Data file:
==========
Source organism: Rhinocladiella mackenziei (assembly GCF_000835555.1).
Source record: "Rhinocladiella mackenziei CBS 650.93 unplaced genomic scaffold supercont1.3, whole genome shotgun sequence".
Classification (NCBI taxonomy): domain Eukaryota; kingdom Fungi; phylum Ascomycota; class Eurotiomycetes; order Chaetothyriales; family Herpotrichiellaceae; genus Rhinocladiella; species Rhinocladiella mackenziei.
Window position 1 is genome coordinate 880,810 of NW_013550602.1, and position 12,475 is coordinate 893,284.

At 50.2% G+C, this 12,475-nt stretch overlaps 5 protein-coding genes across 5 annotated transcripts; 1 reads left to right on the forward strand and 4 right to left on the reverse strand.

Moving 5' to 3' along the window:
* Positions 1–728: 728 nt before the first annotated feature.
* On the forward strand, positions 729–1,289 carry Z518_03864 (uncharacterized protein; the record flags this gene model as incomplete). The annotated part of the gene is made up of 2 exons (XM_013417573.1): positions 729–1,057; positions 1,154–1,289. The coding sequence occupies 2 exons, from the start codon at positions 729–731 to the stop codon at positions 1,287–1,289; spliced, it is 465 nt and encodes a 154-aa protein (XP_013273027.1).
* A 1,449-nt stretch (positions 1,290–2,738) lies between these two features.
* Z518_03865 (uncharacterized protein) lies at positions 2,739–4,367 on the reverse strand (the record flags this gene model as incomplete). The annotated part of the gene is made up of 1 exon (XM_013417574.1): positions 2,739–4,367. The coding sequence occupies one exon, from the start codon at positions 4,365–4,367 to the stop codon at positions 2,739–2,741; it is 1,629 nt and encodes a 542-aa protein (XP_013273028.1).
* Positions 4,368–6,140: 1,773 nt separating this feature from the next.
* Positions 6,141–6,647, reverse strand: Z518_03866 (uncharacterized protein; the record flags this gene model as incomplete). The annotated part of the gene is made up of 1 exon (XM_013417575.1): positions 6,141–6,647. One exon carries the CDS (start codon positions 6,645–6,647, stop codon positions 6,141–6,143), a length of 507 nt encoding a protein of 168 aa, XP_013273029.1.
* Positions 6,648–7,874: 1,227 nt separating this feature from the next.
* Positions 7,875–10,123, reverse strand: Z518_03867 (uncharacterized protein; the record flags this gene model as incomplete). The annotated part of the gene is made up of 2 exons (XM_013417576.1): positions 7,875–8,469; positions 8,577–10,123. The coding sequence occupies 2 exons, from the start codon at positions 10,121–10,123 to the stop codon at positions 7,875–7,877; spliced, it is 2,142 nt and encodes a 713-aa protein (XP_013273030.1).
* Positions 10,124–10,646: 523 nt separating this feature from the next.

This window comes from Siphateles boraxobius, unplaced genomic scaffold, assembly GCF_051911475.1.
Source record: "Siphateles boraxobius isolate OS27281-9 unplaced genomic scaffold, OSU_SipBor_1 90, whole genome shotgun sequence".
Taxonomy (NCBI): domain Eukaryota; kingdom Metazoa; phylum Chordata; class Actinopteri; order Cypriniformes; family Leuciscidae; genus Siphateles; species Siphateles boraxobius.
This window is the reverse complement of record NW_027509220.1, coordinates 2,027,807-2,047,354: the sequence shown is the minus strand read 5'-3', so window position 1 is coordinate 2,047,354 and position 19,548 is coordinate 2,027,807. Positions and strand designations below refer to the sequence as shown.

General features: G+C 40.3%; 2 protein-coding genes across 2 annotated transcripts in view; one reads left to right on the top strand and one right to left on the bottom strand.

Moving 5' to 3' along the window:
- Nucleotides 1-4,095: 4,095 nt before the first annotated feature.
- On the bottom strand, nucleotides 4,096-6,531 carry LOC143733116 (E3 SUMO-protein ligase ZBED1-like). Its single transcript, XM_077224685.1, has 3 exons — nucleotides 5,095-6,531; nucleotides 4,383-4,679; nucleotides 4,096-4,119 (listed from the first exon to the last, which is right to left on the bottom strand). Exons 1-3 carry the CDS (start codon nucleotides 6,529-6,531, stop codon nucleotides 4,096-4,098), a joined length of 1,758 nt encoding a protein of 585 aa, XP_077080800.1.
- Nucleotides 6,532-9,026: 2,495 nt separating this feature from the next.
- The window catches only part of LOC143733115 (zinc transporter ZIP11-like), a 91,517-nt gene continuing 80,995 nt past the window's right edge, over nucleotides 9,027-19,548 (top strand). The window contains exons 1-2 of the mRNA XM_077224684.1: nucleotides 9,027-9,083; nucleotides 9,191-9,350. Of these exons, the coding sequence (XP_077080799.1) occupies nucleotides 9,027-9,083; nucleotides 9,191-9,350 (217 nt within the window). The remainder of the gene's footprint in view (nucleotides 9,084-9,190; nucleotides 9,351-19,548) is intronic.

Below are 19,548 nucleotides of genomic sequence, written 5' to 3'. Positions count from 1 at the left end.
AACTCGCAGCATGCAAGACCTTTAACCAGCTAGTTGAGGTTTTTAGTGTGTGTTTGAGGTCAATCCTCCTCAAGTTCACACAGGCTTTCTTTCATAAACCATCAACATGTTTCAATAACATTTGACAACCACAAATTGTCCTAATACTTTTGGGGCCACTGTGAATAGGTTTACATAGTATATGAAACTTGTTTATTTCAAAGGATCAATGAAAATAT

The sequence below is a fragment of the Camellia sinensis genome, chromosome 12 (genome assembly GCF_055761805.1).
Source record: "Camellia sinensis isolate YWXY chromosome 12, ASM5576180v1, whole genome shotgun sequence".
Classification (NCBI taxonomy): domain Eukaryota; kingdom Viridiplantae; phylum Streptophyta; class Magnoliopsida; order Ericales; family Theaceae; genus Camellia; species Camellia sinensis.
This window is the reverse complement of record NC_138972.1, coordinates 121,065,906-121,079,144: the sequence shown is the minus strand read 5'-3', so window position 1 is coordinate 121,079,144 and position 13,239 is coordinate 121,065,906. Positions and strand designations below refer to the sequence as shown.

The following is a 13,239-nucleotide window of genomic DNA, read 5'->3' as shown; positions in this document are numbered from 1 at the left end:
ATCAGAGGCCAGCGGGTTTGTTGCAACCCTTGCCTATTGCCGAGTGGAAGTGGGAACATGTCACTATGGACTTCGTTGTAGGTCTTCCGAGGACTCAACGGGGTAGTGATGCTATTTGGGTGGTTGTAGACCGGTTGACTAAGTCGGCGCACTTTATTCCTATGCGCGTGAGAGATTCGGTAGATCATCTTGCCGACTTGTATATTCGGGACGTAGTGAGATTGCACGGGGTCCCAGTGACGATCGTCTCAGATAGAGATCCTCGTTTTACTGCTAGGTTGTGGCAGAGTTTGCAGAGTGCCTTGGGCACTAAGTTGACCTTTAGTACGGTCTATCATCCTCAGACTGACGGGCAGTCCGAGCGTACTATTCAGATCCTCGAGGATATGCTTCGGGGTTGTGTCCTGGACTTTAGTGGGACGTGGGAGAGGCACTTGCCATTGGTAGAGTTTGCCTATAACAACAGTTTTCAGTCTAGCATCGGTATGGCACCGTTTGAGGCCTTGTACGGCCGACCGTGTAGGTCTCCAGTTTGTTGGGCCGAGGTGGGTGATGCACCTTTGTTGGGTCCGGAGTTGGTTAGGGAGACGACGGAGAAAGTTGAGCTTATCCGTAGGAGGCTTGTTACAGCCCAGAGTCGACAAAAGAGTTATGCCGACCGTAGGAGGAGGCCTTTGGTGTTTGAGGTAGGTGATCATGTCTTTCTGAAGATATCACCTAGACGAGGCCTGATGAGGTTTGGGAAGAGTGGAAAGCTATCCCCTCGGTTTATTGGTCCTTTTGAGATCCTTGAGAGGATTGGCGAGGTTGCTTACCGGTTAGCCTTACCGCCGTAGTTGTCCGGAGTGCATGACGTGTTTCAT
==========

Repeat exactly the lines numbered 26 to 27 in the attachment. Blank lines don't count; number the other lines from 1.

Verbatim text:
Below are 19,548 nucleotides of genomic sequence, written 5' to 3'. Positions count from 1 at the left end.
AACTCGCAGCATGCAAGACCTTTAACCAGCTAGTTGAGGTTTTTAGTGTGTGTTTGAGGTCAATCCTCCTCAAGTTCACACAGGCTTTCTTTCATAAACCATCAACATGTTTCAATAACATTTGACAACCACAAATTGTCCTAATACTTTTGGGGCCACTGTGAATAGGTTTACATAGTATATGAAACTTGTTTATTTCAAAGGATCAATGAAAATAT